diameter mounting bolts top and bottom and measure 10-7/8"
collapsed and 17" fully extended from center to center at the
mounting holes. I find that the 17" length is slightly short and
the spring wants to drop a fraction of an inch at full droop. With my
helper spring, I find the shock is compressed 2" (of its 6"
travel) at rest and there is about 4" of axle travel to the bump
stop. So, it appears this is a decent length shock for this application.
My 1982 pickup had a set of KYB KG4012 shocks installed when I bought
it. They are about 13.5" compressed and approx. 21.5"
extended. As such I found they tended to bottom out easily with any
load in the bed. To correct this I moved the upper shock mounts out
about 4" from their stock location to allow them to fit without
bottoming. These shocks would be a good addition to a 2" to
3" lift block setup, since they have the extra length needed for
There are some interesting Rancho shock applications that might be
adapted to fit the Caddy. From my shock
selection table, I see:
Several other RS9000 models are of similar length. The RS9000 shock is
adjustable and can be fitted with an in-cab remote adjuster too. The
RS5000 models come in similar lengths but are fixed rate and typically
are very stiff, equivalent to the 9000 at a 4 or 5 setting.
Another interesting rear suspension option is to use Gabriel
Air-adjustable Hyjacker shocks. While Gabriel lists no VW pickup
application, evidently, the VW Beetle rear shocks are almost an exact
fit. The air-over-oil shocks are supposed to add up to 1000lbs. of load
carrying capacity to the axle, depending on air pressure. Couple that
with an electric air compressor and you could have an in-the-cab ride
height adjustment, way cool!
However, after years of enjoying the ride of the front Bilstein HD
struts, I decided to set about fitting a set of rear Bilstein shocks.
Unfortunately, Bilstein does not list a rear shock for the pickup/Caddy
model, unlike the fronts, which are the same as the Rabbits use. But it
turns out, the rear shocks for a Volvo 760 (p/n: FA-B46-0296-H2) are
just about the right compressed and extended length and one would
imagine the gross vehicle weights are comparable, so that is a good
So in picture A, above, are the shocks as received. The only issue is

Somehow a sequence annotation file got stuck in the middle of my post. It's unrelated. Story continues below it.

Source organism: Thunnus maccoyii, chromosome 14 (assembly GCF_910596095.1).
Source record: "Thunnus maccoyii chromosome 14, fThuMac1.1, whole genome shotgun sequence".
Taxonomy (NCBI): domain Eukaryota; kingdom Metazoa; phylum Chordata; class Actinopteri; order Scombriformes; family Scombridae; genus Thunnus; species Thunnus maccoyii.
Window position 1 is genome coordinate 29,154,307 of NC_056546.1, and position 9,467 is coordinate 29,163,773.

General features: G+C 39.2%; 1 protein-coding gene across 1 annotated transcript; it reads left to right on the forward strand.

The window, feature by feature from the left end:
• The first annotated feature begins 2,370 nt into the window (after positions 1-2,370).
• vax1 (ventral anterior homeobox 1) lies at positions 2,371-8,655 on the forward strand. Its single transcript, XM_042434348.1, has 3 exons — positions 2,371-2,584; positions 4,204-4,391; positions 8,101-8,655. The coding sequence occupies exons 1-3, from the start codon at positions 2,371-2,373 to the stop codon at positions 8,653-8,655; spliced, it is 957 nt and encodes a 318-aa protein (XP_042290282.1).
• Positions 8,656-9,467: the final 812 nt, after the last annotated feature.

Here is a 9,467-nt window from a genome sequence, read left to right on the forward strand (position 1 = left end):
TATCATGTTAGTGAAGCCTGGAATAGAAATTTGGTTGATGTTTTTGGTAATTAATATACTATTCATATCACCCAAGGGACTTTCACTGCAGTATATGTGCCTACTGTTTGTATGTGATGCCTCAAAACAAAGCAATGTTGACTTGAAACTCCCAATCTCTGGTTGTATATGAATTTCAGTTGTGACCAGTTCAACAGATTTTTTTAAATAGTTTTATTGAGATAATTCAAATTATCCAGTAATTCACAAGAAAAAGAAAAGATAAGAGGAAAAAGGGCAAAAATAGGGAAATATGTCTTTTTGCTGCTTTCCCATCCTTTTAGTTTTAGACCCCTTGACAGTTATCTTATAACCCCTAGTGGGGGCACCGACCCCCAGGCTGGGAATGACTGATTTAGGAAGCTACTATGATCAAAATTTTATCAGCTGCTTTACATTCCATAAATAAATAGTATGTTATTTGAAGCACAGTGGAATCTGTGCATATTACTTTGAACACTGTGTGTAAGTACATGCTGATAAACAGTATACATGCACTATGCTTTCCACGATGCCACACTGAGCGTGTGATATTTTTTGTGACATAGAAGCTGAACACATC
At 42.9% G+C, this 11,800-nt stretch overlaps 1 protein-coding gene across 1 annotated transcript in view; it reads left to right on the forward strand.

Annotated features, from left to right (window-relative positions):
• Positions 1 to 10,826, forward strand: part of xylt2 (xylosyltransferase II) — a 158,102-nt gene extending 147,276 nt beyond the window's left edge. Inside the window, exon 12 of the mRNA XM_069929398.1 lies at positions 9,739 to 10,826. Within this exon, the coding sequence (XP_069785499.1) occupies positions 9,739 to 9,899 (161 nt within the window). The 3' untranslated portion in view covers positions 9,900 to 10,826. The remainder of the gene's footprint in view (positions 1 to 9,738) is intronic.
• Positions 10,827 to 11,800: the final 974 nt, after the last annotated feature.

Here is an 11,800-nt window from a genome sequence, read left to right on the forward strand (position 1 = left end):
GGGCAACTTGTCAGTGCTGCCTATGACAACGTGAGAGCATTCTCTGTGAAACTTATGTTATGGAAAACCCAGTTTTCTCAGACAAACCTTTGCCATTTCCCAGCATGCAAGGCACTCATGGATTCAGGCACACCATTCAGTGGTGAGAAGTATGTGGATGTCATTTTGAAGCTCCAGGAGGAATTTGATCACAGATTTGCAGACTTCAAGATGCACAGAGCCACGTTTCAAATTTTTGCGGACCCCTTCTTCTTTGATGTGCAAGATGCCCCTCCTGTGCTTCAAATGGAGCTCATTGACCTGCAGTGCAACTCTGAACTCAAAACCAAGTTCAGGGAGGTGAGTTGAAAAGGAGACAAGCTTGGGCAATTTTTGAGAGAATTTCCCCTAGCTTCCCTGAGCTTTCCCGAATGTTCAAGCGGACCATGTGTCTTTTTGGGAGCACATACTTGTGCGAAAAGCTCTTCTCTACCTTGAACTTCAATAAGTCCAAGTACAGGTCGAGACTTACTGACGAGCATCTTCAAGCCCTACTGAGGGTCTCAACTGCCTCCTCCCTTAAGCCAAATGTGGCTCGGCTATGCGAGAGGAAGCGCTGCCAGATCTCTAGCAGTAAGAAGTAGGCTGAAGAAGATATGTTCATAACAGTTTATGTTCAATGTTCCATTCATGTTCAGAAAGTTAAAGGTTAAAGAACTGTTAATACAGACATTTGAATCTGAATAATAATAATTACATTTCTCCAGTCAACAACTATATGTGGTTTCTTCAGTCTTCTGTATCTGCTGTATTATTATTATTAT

the mounting eyes on the shocks, the supplied sleeves are too wide to
fit in the rear shock mounts on the pickup. Also the sleeves have too
small a hole to accomodate the VW shock mounting bolts. At first I
tried to trim the sleeves shorter and then drill them out, but that
proved futile. So the easiest way to address this is to press out the
Volvo sleeves and fabricate a new sleeves to replace them. I used some
thin wall aluminum tubing sized to fit the ID of the rubber eye bushing
and cut them to length to fit the VW shock mounting brackets and
drilled the ID of the sleeve to fit the 10mm VW shock bolts. Once those
were ready, I found I just needed to grind a small bit of rubber of the
face of the upper bushing to allow it to fit into the tight slot under
Also, the shocks are a tiny bit too short to install with the axle
hanging all the way down, so you need to raise the axle slightly to get
the lower bolts in. Actually, this is a good thing, as the gas shocks
will fully extend quite fast and are very hard to compress by hand, so
if they were a little too long (instead of too short), installation
would be a bear, as you would need to find a way to compress the shocks
by hand and with the internal high pressure gas, that is very hard to
And the finished product:
Very nice, and very well controlled, loaded or unloaded, there is no
change. And with the front and rear shocks matched, there is no longer
the pictching felt on stretches of freeway with the uneven concrete
sections. With the old KYBs, the pickup used to pitch up and down over
those sections of road, almost getting into a resonance at the right
speed. Now, it just follows the road. Note that the ride is firm, it is
not a soft cushy Cadillac type ride. It is not harsh, though, just
firm. I am very happy with the results.
If interested in installing these shocks on your pickup, Missing LinkZ
can supply a set of sleeves for a cost of US$25.00 (US shipping
included). And if you would like a set of Bilstein shocks, ready to
bolt in, that can be arranged. It does take a while to source/modify
the shocks and they do run around US$125.00/ea., or (US$250.00 for the
pair, so be advised. US shipping typically runs from $25-$30 depending
If you want to modify your own shocks, we can also supply the 4
VW-sized bushing sleeves that you can use to replace the Volvo-sized
sleeves in your shocks. Cost for the sleeves is $25.00 plus shipping.
In the US, these can ship via first class or Priority Envelope or for
international via Priority International.
To install, you need to press the rubber bushings and sleeves out of
the shock eyes (can be done with a long bolt, nut and deep well
socket), then press the Volvo sleeve out of the bushing, then
press/hammer the rubber bushing back into the shock eye and finally
insert the VW sleeve into the bushing.
[Last updated: 09.December.2020]